role

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role

, r?le
1. a part or character in a play, film, etc., to be played by an actor or actress
2. Psychol the part played by a person in a particular social setting, influenced by his expectation of what is appropriate

role

  1. any relatively standardized social position, involving specific rights and obligations which an individual is expected or encouraged to perform, e.g. parental role.
  2. ‘the dynamic aspect of STATUS’, where 'status’ refers to the position and ‘role’ to its performance (R. Linton, 1936); it is more usual, however, for the term ‘role’ to apply to both position and performance, with 'status’ also being used as an alternative term for position. Roles may be specific or diffuse, ascribed or achieved - see PATTERN VARIABLES. In SYMBOLIC INTERACTIONISM the term ‘role’ is used differently. In this perspective social identities and social action are analysed as the outcome of taking the role of the other’, rather than from adopting ready-made roles. Role-playing, a form of social training where people take part in group exercises in which they act out a range of social roles, has a similar basis. The expectation is that acting out social roles, including those with which one initially lacks sympathy, will bring greater social understanding.
In FUNCTIONALISM, the theory of role stresses the normative expectations attached to particular positions and the way in which roles are associated with INSTITUTIONS. The emphasis is on the acquisition and enacting of behaviour patterns determined by NORMS and rules. MERTON (1949) suggested the further notion of role-set, to refer to the range of role relationships associated with a given status. It is recognized that the individual is likely to encounter tensions (role conflict) in coping with the requirements of incompatible roles, e.g. the roles of worker and mother, or lecturer and researcher. The functional theory of role has been criticized, however, for sometimes implying a static, unchanging conception of social action.

The earlier, symbolic interactionist approach to ‘role’, associated with G. H. MEAD, contrasts with that of functionalism, in that for Mead ‘role-taking’ is mainly of interest as an essential process in the development of the SELF. Both adults and children establish conceptions of self by imagining themselves in others’ positions (see also LOOKING-GLASS SELF), but there is no conception of fixed roles in the way central to functionalism, and the continually ‘renegotiated’ character of social action is emphasized.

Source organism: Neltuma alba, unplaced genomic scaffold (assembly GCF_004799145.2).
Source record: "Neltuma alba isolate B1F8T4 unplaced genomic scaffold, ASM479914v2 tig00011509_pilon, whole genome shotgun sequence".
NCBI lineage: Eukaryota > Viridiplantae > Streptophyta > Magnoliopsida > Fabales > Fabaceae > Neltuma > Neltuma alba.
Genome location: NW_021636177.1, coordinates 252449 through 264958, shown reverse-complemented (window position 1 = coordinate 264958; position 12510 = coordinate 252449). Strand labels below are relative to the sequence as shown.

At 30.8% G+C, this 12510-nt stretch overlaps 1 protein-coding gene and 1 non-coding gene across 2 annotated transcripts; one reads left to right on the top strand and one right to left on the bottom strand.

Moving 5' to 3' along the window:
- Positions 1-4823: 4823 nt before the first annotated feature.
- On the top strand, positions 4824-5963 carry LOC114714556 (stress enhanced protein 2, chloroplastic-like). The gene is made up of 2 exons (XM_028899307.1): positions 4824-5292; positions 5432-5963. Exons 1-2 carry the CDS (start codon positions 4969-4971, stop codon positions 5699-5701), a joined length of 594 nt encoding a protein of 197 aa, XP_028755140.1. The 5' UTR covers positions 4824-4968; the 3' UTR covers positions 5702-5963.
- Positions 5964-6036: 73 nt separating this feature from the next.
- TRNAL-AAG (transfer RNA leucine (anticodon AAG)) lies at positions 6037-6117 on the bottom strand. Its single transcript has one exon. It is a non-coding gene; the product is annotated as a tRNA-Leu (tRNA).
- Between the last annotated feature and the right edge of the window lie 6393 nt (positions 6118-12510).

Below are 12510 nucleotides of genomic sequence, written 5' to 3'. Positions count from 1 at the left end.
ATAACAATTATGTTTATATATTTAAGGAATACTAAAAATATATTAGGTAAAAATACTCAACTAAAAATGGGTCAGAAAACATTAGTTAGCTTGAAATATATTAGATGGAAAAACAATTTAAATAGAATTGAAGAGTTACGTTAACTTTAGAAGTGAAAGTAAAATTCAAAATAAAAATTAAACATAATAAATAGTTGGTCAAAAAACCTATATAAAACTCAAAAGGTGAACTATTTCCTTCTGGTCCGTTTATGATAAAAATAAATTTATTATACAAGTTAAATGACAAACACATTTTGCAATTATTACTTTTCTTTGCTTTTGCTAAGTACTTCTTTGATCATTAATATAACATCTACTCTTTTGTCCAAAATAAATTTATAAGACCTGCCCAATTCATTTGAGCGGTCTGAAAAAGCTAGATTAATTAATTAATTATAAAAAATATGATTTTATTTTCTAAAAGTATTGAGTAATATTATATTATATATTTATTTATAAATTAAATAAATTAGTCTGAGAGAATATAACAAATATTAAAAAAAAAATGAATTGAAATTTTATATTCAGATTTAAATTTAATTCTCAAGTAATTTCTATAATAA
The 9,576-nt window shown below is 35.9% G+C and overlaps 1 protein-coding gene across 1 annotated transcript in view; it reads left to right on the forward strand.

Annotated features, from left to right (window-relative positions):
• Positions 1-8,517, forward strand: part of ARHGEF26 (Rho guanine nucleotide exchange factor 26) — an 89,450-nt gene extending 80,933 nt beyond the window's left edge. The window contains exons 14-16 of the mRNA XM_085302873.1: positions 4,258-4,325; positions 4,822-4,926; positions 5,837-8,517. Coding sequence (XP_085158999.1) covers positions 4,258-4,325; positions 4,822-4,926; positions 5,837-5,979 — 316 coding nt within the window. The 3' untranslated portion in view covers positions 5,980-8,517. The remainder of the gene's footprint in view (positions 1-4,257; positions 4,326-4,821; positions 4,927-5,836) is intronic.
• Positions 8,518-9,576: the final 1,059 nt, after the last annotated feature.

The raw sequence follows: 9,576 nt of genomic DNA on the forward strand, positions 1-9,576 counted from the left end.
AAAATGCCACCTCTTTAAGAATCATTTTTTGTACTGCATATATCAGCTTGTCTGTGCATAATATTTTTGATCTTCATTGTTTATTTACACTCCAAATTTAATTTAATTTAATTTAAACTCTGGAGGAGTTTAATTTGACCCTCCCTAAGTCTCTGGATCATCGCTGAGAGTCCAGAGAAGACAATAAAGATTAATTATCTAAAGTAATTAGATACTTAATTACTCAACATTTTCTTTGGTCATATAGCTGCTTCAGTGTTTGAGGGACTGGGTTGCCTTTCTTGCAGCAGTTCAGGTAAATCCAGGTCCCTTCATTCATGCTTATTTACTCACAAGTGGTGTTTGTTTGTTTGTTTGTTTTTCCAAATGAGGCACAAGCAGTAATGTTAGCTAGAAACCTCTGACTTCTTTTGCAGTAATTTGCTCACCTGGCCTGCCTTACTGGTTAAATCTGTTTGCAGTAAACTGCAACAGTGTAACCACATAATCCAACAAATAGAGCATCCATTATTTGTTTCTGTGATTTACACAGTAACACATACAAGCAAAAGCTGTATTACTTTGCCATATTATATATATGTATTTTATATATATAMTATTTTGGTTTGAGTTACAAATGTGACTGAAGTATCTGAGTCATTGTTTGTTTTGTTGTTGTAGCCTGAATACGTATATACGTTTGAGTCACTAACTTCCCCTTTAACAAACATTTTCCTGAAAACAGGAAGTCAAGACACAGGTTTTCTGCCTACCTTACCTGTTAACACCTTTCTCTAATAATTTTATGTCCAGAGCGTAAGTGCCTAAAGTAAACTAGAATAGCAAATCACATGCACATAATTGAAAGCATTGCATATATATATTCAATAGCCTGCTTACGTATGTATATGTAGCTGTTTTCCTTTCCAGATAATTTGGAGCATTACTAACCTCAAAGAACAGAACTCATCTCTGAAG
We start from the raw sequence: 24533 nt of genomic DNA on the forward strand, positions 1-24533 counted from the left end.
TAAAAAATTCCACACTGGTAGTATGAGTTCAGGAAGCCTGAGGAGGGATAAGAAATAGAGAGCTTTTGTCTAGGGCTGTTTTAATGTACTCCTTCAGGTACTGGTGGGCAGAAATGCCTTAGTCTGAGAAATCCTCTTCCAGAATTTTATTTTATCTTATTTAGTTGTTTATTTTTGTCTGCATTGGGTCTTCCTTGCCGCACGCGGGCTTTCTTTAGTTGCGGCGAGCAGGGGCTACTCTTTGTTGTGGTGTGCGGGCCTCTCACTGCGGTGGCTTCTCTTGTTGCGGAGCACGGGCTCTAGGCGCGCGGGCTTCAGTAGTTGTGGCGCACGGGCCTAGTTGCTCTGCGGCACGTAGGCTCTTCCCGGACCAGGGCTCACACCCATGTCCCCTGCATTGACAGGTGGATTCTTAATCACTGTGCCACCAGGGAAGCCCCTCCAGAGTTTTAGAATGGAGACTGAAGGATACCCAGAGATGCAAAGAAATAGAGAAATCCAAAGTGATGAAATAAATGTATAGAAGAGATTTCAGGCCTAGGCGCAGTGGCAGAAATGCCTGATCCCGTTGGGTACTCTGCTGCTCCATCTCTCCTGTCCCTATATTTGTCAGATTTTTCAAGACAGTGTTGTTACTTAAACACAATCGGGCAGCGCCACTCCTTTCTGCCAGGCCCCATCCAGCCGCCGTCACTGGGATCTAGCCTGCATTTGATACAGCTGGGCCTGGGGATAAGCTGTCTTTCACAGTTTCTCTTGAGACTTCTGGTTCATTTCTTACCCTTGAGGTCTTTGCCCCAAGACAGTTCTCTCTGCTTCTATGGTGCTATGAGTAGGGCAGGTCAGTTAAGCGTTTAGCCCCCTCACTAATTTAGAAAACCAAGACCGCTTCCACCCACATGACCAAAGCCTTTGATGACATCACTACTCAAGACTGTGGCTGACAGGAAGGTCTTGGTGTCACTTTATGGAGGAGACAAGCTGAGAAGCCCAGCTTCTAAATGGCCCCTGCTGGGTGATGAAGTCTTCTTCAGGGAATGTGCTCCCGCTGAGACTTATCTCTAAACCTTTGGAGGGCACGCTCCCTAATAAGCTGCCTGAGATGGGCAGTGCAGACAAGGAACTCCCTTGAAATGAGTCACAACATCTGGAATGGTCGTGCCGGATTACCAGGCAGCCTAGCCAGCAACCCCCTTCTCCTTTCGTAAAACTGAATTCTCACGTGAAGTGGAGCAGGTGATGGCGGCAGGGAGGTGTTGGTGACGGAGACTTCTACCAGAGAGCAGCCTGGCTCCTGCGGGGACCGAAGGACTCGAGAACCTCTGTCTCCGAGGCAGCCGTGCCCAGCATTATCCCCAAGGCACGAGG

The writings of GOFFMAN provided other examples of role analysis, e.g. the concept of ROLE DISTANCE, where the performer of a role adopts a subjective detachment from the role.

Role

 

(1) A personage in a drama or screenplay and the corresponding character embodied by an actor in a stage production, film, or radio play. A role may be comic, tragic, dramatic, or tragicomic, and principal or secondary. A walk-on is a role without spoken lines or one with lines amounting to two or three sentences. An incidental role is one occurring in a single episode of a production, for example, the Horn Player in Gorky’s Egor Bulychov and the Others. In the musical theater a role is the same as a part.

(2) The lines assigned to one of the characters in a play or film.

References in periodicals archive ?
Interventions for caregivers of patients with BPAD could include improving their awareness of their own positive caregiving experiences as a potential means to support their continued positive engagement in their caregiver role.
that a caregiver role exist [ed]" between [defendant hospital] and [patient].
Fathers are not always ready to assume a direct caregiver role immediately following birth, but complications such as a cesarean section suddenly present a need.
The parents or whoever is assuming the caregiver role grieves for the healthy child who "was", while making the adjustment to the chronically ill child who "is" and will continue to be.
Alternatively, it is possible that family members who experienced considerable psychological distress were unable to maintain the caregiver role over time (and the rather intense duties required in this clinical scenario) and were, perhaps, underrepresented at the clinic, generally.
Similarly, 20% of Americans with a high school education or less fulfill a caregiver role versus 15% of college graduates and 16% of postgraduates.
Today, caregivers juggle many responsibilities outside the caregiver role.
currently serve in a caregiver role for their elderly parents or loved ones and are quickly approaching their own senior years.
With the paradigm shift to treating cancer as a chronic illness, it is inevitable that the caregiver role will ultimately be impacted.
It reflects the impact of care giving on interpersonal relationships, expression of caregiver anxiety, and the personal impact of the caregiver role (Browing & Schwirian, 1994).
The caregiver role often is draining physically and emotionally and should not be overlooked.